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Offline SeanB

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Re: Avionics teardown: looking at some mystery Rocketdyne boards
« Reply #6 on: December 30, 2023, 04:18:16 pm »
Those dual package DIP chips look a lot like the last generation PDP processors, with the integrated mask ROM providing the program storage.  Wonder if they are actually complete PDP11 processors, each one dedicated to a task on the board, as the 12MHz clock seems about right for them. I have abused those CTS13 wet slug tants, they do have a really good low ESR, and I was running a 100uF 16V one as SMPS filtering on a PC power supply, 5 in parallel, as the original ones had gone open circuit. 5V at 15A, and they did not even run warm, unlike the Fong Kong originals, which were 2200uF 10V units.
 

Offline peter-h

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Re: Avionics teardown: looking at some mystery Rocketdyne boards
« Reply #7 on: December 30, 2023, 06:55:35 pm »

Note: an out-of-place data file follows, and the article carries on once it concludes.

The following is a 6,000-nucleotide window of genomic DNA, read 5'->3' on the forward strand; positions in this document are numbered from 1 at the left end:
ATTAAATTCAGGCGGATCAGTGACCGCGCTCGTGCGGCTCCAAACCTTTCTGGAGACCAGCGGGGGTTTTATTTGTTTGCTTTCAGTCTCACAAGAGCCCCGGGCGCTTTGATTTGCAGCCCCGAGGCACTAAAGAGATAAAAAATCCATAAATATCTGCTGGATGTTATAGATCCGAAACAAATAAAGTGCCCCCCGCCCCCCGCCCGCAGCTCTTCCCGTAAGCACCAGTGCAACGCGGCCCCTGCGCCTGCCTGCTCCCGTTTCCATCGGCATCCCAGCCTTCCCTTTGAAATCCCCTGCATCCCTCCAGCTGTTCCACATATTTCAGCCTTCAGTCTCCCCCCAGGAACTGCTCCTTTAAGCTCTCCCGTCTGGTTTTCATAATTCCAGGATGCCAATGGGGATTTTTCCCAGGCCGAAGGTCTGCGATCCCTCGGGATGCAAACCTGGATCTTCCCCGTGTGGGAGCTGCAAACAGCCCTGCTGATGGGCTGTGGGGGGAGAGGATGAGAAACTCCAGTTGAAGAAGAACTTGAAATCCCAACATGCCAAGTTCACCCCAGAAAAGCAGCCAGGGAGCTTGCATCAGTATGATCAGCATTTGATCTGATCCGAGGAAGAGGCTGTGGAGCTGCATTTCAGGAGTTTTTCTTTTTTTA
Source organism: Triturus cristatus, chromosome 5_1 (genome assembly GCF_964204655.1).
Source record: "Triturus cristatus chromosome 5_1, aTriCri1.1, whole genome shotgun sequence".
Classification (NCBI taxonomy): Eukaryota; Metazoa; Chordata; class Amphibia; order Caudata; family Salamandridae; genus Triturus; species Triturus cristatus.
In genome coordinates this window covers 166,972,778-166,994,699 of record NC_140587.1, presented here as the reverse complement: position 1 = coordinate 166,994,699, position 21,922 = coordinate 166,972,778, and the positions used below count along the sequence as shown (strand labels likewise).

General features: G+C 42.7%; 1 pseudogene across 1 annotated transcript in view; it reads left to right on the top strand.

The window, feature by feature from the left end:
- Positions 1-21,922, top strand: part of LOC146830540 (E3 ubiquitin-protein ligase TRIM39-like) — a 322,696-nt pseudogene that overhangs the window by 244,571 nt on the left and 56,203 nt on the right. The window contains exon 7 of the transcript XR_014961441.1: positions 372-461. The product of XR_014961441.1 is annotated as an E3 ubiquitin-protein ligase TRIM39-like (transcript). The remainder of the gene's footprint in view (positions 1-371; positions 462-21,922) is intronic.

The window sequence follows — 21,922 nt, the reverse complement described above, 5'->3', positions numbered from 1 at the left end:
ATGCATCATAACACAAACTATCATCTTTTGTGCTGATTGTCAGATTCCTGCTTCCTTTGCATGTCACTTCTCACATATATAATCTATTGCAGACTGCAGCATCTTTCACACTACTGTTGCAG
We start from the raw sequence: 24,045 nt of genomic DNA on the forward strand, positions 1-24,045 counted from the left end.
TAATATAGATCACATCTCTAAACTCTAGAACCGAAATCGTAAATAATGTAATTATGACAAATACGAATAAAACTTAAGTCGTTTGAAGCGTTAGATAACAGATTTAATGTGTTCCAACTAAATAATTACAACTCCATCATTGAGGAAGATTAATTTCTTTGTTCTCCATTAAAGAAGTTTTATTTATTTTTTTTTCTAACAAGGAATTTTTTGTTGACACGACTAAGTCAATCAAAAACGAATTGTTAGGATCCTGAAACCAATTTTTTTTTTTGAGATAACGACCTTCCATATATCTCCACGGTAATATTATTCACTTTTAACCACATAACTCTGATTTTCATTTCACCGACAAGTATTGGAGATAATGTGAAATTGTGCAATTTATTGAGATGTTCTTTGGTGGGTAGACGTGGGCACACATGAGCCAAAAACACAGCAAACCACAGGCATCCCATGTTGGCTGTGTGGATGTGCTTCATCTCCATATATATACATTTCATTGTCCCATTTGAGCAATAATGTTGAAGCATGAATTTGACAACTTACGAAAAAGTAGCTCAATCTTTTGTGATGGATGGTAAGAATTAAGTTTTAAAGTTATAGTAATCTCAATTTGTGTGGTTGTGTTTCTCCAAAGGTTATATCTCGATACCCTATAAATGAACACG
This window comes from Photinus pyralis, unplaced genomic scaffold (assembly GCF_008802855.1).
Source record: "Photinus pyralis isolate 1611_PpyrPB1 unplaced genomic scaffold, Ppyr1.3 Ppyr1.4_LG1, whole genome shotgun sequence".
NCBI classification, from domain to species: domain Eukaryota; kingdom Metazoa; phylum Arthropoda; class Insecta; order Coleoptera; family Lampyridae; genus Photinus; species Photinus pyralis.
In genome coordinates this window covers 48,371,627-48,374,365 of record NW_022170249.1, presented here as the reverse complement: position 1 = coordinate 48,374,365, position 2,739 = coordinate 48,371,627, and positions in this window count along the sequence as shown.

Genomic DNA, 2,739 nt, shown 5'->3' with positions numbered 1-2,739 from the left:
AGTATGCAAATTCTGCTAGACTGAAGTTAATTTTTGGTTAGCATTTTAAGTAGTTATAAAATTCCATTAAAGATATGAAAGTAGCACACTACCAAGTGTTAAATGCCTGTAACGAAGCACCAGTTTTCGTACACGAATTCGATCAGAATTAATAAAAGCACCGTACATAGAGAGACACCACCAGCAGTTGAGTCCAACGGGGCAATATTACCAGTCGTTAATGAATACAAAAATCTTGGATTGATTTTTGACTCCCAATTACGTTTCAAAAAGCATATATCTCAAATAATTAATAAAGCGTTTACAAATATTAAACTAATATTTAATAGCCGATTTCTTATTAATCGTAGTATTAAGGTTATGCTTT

You can find milspec parts on Ebay. Type Milspec into the search box.

e.g. https://www.ebay.co.uk/itm/256232342118 - a bit pricey though!

https://www.ebay.co.uk/itm/293760642576 etc
« Last Edit: December 30, 2023, 07:09:48 pm by peter-h »
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Offline Haenk

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Re: Avionics teardown: looking at some mystery Rocketdyne boards
« Reply #8 on: December 31, 2023, 09:06:29 am »
https://teamequip.com/02602-r077450-3-circuit-board-t114762/

shows socketed/installed EPROMs; you would not do that on hardware that goes into a rocket, right?

Other than that, those PCBs are really a piece of art, no expenses left out
 

Offline peter-h

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Re: Avionics teardown: looking at some mystery Rocketdyne boards
« Reply #9 on: December 31, 2023, 10:10:55 am »
WOW amazing!

I like "THIS IS A USED ITEM, IN GOOD CONDITION AND INCLUDES A 30 DAY WARRANTY." given that nobody will be able to test it :)

I am looking for Max Technologies IPM-429 and this site might well have it but their search finds nothing.

The socketed chips are interesting. Indeed no way could it do a lot of G but maybe they are for code loading only. Or they may be glued in place. The turned-pin sockets are highly reliable in all other respects.